Michael Beutler has landed his site-specific, massive installation called Moby Dick in the historic hall of the former train station Hamburger Bahnhof. This is by far Berlin’s coolest art museum that undeservedly doesn’t pull in the hipster crowds that other galleries get in this capital that never stops (re-)building.
The German artist Michael Beutler (b. 1976) lives in Berlin and I assume he is confronted on a daily basis by enormous building sites and the chaos that comes with these monumental projects. The latest debatable reconstruction is the reincarnation of the baroque Stadtschloss (City palace). I rather liked the Palast der Republik that used to dominate the open space that was the Marx-Engels Platz.
No wonder Beutler takes issue with ordered space and is fascinated by architectural installations, done on the cheap. He has transformed the former Hamburg Railway station into something resembling a giant workshop, even if the title refers to leviathan. Well, the installation is a monster of a kind. Having read Melville’s epic novel Moby Dick I can relate to Beutler’s choice of title for the exhibition. The seemingly chaotic preface of Melville’s book kicks off with some scholarly extracts and observations on whales. My initial reaction upon seeing Beutler’s project was : Can I be bothered with this deliberate mess? But then I remembered that it took some effort to get engaged in Melville’s novel. So, I gave it a go and in the end I was hugely entertained by this display, for more than half an hour.
Beutler luckily provides a site map. The whale ship from the book (the Pequod) lends its name to the carousel which forms the centre of this bohemian and colourful array of machinery and constructions. I started my journey seated on a bench inside the whaler Pequod. The seats are fixed to the floor, but the water in the centre of the carousel turns in one direction, while the great big ‘sail’, that surrounds us, moves the opposite way. This does give you a very real sense of sailing while not moving an inch. After the ‘ride’ it is time to explore the creative studio (or is it a fun park for architects?) crammed with improvised buildings, furniture and work benches made with rather flimsy materials like sheet metal, paper, wood, cardboard, and bamboo canes. You do get the impression that the artists have just left the hall for a little break and will be back any moment now to finish the various projects.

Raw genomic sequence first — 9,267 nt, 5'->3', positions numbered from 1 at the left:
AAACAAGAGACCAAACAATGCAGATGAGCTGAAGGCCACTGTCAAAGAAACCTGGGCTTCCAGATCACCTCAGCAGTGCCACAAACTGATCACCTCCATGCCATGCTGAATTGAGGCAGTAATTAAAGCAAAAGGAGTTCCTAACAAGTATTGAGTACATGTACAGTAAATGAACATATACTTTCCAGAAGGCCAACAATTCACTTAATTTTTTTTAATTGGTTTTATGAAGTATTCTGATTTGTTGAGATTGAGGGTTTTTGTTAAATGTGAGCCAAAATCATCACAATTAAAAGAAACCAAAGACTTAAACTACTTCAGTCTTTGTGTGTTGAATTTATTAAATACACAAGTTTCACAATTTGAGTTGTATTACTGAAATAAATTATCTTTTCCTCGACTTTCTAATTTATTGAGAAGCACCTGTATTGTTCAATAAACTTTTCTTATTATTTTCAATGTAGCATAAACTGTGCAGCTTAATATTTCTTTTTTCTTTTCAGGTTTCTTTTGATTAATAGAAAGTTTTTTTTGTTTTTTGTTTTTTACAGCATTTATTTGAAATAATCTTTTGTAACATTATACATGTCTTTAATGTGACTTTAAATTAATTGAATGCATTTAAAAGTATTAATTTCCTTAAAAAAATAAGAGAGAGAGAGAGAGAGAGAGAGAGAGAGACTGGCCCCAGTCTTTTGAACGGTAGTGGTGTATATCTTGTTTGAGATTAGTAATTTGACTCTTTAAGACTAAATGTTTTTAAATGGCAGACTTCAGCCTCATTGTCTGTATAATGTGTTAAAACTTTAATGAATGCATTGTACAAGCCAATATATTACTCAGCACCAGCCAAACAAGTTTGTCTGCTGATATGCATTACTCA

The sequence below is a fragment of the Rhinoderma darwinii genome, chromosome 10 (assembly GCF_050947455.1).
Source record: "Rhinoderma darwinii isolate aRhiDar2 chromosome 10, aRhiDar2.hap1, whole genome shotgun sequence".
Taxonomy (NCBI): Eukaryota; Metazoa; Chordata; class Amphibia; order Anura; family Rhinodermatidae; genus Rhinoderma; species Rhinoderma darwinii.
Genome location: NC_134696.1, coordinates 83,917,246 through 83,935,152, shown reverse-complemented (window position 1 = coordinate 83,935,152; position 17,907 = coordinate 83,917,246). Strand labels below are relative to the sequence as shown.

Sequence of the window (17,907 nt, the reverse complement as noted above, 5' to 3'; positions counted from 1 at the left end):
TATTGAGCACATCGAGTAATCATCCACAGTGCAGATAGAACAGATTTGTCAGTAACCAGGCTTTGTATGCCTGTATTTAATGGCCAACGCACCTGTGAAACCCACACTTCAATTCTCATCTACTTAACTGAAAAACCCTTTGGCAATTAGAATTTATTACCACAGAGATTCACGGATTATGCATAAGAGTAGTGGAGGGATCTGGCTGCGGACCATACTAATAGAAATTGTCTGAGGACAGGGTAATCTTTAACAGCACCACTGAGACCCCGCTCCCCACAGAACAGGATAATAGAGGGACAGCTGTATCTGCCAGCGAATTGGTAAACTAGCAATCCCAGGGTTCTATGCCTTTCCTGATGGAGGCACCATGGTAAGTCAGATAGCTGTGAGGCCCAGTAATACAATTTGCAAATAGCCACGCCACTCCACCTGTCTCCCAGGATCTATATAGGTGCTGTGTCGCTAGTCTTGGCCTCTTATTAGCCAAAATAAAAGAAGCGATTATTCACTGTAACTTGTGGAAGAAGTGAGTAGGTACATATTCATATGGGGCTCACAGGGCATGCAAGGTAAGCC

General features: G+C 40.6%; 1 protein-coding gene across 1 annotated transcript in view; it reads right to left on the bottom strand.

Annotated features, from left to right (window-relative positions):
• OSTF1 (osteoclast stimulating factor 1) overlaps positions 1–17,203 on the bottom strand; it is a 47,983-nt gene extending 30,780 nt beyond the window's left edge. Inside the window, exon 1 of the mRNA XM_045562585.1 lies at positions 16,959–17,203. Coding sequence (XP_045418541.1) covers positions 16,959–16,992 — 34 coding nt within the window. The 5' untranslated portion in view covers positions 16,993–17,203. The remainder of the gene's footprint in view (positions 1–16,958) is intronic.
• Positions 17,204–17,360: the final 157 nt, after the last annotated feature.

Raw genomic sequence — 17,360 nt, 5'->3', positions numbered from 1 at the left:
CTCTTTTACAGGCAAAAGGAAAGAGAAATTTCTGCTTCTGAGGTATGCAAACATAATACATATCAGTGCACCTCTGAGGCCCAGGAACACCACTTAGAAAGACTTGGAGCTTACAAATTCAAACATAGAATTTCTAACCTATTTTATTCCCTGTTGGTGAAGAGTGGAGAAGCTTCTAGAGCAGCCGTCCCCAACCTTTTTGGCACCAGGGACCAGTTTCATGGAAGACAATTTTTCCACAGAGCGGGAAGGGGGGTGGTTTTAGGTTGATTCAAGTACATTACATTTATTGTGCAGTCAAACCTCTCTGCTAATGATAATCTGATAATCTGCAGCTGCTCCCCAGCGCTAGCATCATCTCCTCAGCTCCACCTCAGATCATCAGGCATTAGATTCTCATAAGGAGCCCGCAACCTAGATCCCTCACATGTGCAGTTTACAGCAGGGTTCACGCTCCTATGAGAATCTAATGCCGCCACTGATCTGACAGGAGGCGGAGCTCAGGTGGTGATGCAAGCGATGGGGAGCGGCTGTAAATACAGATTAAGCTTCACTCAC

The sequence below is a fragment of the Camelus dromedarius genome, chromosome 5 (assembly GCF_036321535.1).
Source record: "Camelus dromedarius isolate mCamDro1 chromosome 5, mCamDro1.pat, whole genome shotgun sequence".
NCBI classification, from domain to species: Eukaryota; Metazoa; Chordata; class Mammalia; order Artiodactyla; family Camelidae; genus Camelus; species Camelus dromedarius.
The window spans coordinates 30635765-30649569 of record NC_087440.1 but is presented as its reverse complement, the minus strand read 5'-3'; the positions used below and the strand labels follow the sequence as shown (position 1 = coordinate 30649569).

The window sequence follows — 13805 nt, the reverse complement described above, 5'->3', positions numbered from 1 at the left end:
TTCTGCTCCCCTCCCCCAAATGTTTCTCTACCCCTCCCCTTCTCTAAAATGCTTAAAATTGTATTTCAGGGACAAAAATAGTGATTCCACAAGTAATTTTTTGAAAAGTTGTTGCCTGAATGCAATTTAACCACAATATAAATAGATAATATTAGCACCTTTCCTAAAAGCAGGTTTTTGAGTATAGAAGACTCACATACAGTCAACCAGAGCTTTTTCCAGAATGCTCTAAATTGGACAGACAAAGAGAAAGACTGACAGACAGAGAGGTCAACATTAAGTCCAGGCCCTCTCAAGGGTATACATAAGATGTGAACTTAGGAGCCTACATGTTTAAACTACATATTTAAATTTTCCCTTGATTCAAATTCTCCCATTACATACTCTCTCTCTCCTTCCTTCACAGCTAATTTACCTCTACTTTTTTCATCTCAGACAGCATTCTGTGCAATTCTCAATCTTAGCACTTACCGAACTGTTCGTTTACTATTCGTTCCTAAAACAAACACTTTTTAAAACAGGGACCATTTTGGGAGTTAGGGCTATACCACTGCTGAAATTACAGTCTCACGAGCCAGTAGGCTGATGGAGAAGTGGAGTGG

There is a sense of going back-stage, witnessing the conception process and the playfulness involved in building things (I wish I could feel the same way about building at home). There is clearly also a lot of humour involved. This is particularly evident in the videos that record some of Beutler’s previous projects.
The form and feel of the constructions are questioned by using cheaper materials. That much I can understand, but don’t ask me to explain the deeper meaning of all this. Perhaps the answer is simply that the ways of the artist, just like those of the great white whale Moby Dick, are unknowable.
Michael Beutler, Moby Dick, installation at Hamburger Bahnhof, Invalidenstraße 50-51, 10557 Berlin. Until September 6, 2015